1.2.13

GRAND CENTRAL CENTENNIAL

It's still the world's largest passenger train terminal, and a New York Times tribute notes that the concept was advanced for its day, or for today.
Electric motors produced fewer noxious fumes and no obfuscating smoke or steam. Moreover, as [project chief engineer William] Wilgus explained, electricity “dispenses with the need of old-style train sheds,” because it made subterranean tracks feasible.

Absent the smothering smoke, soot and cinders, the depot could be expanded on the same footprint by delivering trains to platforms on two levels, the lower for suburban commuters and the upper for long-distance trains. For the first time, the entire rail yard all the way to 56th Street, to where the maze of rails that delivered passengers to the platforms coalesced into four main-line tracks, could be decked over. The “veritable ‘Chinese Wall’ ” that bisected the city for 14 blocks could be eliminated. The air above the yards could be magically transformed into valuable real estate in the heart of Manhattan.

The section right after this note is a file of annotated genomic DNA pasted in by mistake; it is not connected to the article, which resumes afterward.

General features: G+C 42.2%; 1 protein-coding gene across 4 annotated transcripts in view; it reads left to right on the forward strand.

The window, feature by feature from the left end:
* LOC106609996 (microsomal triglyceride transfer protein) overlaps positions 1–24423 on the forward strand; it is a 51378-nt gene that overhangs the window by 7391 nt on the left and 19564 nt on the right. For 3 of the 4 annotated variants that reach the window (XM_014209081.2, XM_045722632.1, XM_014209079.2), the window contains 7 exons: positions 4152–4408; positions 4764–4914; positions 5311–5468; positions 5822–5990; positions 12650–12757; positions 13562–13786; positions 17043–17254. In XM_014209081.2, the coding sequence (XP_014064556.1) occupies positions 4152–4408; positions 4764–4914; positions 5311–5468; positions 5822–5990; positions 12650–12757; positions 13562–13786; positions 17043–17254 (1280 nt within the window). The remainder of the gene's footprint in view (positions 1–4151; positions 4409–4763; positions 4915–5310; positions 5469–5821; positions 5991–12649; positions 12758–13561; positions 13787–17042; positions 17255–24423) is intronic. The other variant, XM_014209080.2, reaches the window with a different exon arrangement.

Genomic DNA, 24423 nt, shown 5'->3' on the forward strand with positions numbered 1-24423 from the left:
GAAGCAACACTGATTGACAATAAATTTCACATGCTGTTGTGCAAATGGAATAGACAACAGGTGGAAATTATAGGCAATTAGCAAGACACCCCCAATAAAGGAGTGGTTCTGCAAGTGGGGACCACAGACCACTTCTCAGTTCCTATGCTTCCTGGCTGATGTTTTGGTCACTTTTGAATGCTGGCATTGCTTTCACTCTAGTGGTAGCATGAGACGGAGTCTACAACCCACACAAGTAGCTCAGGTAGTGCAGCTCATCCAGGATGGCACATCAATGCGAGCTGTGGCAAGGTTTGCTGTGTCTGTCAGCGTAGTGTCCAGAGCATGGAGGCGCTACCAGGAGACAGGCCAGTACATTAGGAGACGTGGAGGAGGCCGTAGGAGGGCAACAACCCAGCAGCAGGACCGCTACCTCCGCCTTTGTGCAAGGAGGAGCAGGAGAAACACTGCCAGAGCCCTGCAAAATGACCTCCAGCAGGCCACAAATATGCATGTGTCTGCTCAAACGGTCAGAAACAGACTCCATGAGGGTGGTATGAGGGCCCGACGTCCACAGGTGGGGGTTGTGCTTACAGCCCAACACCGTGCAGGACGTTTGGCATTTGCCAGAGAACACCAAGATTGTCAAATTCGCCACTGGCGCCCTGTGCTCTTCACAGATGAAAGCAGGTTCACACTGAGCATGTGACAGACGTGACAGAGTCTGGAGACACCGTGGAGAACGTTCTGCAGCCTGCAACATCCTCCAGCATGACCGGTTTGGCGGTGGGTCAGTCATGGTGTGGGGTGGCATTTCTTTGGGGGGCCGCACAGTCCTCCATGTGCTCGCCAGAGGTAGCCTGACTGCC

For starters, Wilgus envisioned a 12-story, 2.3-million-square-foot building above the terminal that could generate rents totaling $2.3 million annually.
That air-rights concept almost became the terminal's undoing, as subsequent owners contemplated the possibility of office towers replacing the open spaces of the great room and associated waiting rooms, as realized a few blocks away at Pennsylvania Station, and in an ugly form on the concourse building portion of Chicago's Union Station.

Although the terminal has been cleaned, and Lex Luthor evicted, it is no longer possible to board a sleeper for Chicago or a parlor car to Rochester or a coach to Wells River, there are still enough suburban trains to overwhelm the plant at rush hour. One such suburban service is the Harlem Line, and there's enough Grand Central material at I Ride the Harlem Line to occupy a reader all the way to Brewster.

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